Back at the Olympic Aquatics Stadium on Tuesday night, Michael Phelps will go for gold medal number 20 in the event that began his record-breaking Olympic career 16 years ago. In Sydney, the Maryland-native not only became the youngest man to make made the United States Olympic swim team since 1968 at the age of 15, but he would make the final in his only event, the 200-meter butterfly. While a medal was not forthcoming on that occasion, he has since gone on to dominate swimming and the 200m butterfly in particular.
In total, Phelps has won five World Championship golds in the event, as well as two Olympic golds. Going into the Olympic final in London four years ago, Phelps had never been beaten in a major international final and was seeking to become the first man to win three-straight gold medals in the same event. He led all the way, too, only to be denied victory in agonizing circumstances as South African Chad Le Close edged him at the very last by just 0.05 seconds.
On Tuesday the two men will face a rematch in Rio. And, if the semifinals were any indication, it promises to be quite the spectacle. The two men were drawn together in the semifinals on Monday and Le Clos was pulling out all the stops to try and get an early psychological edge, shadow boxing and parading theatrically right in front of his rival as the two prepared to make their entrance into the arena. Phelps, hood up, headphones on, did not shift his gaze other than for a brief dismissive glance Le Clos’ direction.
“I was trying not to really even look at him,” Phelps told NBC after the semifinal. “He does his thing, I do my thing. It’s always good to get in the water and race him. He’s tough. He finished on me last time really well. If I hit my turns the right way and swim the race I want to swim that’s all I can do.”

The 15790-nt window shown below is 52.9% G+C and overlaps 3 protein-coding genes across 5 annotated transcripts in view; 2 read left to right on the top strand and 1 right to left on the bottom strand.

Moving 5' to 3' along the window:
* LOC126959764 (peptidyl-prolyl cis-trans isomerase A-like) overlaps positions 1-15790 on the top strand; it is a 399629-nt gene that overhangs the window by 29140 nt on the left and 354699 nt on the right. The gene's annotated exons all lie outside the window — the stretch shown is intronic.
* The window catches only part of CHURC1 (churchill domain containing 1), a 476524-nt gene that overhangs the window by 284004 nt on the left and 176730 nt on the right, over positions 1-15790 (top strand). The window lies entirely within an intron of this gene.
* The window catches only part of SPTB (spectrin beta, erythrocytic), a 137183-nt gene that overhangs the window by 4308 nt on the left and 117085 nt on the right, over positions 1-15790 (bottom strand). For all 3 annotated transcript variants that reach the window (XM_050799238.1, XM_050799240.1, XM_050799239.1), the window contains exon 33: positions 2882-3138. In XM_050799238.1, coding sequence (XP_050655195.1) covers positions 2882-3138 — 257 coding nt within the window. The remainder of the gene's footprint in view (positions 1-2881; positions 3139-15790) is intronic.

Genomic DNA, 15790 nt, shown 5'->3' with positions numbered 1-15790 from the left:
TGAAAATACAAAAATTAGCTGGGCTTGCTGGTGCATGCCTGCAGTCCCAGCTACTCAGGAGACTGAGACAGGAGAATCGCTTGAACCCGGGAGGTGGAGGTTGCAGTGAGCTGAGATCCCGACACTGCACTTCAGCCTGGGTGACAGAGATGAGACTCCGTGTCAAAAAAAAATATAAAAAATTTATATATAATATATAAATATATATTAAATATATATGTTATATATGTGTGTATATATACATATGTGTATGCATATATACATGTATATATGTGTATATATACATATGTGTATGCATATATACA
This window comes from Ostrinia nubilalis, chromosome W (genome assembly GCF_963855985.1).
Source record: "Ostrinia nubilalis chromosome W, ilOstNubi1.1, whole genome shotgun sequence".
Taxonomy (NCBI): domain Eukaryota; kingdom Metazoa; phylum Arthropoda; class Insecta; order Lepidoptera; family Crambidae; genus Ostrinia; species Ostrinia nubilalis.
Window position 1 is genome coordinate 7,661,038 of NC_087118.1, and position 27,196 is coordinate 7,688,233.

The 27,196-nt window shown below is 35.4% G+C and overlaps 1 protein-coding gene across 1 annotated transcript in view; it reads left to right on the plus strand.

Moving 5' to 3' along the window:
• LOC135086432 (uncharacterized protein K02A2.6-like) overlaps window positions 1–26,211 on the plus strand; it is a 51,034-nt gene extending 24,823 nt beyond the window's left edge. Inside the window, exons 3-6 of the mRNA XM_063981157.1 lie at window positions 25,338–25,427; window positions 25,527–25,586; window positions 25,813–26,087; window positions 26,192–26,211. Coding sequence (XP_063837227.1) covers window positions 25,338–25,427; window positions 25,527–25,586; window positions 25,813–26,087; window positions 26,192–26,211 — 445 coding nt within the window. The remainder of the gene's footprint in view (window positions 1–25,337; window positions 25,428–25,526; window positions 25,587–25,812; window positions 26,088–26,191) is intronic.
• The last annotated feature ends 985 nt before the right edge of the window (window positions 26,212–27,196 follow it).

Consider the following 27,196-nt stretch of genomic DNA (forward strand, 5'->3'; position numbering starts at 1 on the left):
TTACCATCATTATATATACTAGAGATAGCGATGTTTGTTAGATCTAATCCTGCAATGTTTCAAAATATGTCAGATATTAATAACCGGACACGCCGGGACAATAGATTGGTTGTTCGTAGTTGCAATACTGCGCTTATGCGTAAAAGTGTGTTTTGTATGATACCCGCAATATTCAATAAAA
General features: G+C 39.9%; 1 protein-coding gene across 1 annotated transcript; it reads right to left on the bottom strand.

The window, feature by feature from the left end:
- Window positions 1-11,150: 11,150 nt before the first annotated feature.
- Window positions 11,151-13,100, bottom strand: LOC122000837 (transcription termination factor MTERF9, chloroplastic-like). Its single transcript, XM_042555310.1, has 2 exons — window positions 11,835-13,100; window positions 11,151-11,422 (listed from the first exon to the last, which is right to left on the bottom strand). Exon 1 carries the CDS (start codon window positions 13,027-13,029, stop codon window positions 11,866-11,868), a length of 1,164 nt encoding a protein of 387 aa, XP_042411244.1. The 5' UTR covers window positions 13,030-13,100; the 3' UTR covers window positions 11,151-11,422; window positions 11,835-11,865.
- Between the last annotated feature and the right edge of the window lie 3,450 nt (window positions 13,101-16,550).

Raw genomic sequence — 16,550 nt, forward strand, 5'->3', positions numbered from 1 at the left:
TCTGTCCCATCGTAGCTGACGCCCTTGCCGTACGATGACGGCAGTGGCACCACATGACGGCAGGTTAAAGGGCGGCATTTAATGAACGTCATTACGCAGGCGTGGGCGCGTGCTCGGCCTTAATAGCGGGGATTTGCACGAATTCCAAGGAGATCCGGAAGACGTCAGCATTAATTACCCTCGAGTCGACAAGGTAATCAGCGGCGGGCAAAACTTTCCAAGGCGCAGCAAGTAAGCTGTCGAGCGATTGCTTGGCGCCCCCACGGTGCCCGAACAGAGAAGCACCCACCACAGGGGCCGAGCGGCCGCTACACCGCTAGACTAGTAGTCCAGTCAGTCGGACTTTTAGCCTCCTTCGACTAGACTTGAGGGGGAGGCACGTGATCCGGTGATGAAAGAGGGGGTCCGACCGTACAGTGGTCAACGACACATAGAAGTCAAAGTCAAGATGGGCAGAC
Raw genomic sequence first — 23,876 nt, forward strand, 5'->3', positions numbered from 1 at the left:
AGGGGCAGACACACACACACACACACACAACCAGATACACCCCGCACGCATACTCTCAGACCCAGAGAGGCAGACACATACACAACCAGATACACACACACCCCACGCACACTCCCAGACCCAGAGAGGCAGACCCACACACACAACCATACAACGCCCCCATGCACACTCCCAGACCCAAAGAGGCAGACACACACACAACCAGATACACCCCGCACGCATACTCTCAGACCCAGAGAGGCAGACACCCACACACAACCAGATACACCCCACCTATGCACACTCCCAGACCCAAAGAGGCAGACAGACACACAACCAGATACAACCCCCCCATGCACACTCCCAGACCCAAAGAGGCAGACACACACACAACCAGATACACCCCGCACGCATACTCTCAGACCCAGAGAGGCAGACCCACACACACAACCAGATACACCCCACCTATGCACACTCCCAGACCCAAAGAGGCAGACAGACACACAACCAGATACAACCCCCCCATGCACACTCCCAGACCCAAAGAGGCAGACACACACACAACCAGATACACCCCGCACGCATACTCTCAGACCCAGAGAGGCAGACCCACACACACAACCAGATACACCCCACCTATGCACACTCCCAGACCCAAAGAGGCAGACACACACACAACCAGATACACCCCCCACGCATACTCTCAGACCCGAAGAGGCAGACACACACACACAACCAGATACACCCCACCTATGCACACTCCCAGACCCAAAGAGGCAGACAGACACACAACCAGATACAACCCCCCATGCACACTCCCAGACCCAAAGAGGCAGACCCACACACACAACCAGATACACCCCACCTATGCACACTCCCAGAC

Phelps finished second in the semifinal behind Tamas Kenderesi who, along with fellow Hungarian Laszlo Cseh, could yet upset the Phelps versus Le Clos narrative. Le Clos was third in the semifinal, although the South African had only an hour earlier won silver in the 200m freestyle.
The 200m butterfly may be the event that matters most to Phelps this time around, but it is far from his only chance to add to his Olympic legacy in Rio. Already he has a gold medal to his name, having been a part of the American team that won the 4x100m freestyle relay. That means he has remarkably won 10 more golds than the next most successful Olympian of all time. His 23 medals also put him five clear of anyone else in history.
As Phelps looks to increase those records yet further, it is set to be a busy few days for the 31-year-old. Indeed, the 200m butterfly final may not be his only race on Tuesday, with many expecting him to be selected for the 200m freestyle relay final. On Wednesday he will be back in the pool for the heats and likely semifinals of the 200m individual medley. The final of that event will take place Thursday, when Phelps will also seek to reach Friday’s final of the 100m butterfly, an event in which Le Clos will again be his major rival.
Michael Phelps 2016 Rio Olympics Schedule (all times EDT)
9.28 p.m.: Men’s 200m butterfly final
10.38 p.m.: Men’s 4x200m freestyle relay final (possible)
1.09 p.m.: Men’s 200m individual medley heats
10.29 p.m.: Men’s 200m individual medley semifinals
1.16 p.m.: Men’s 100m butterfly heats
10.01 p.m.: Men’s 200m individual medley final
10.34 p.m.: Men’s 100m butterfly semifinals
9.12 p.m.: Men’s 100m butterfly final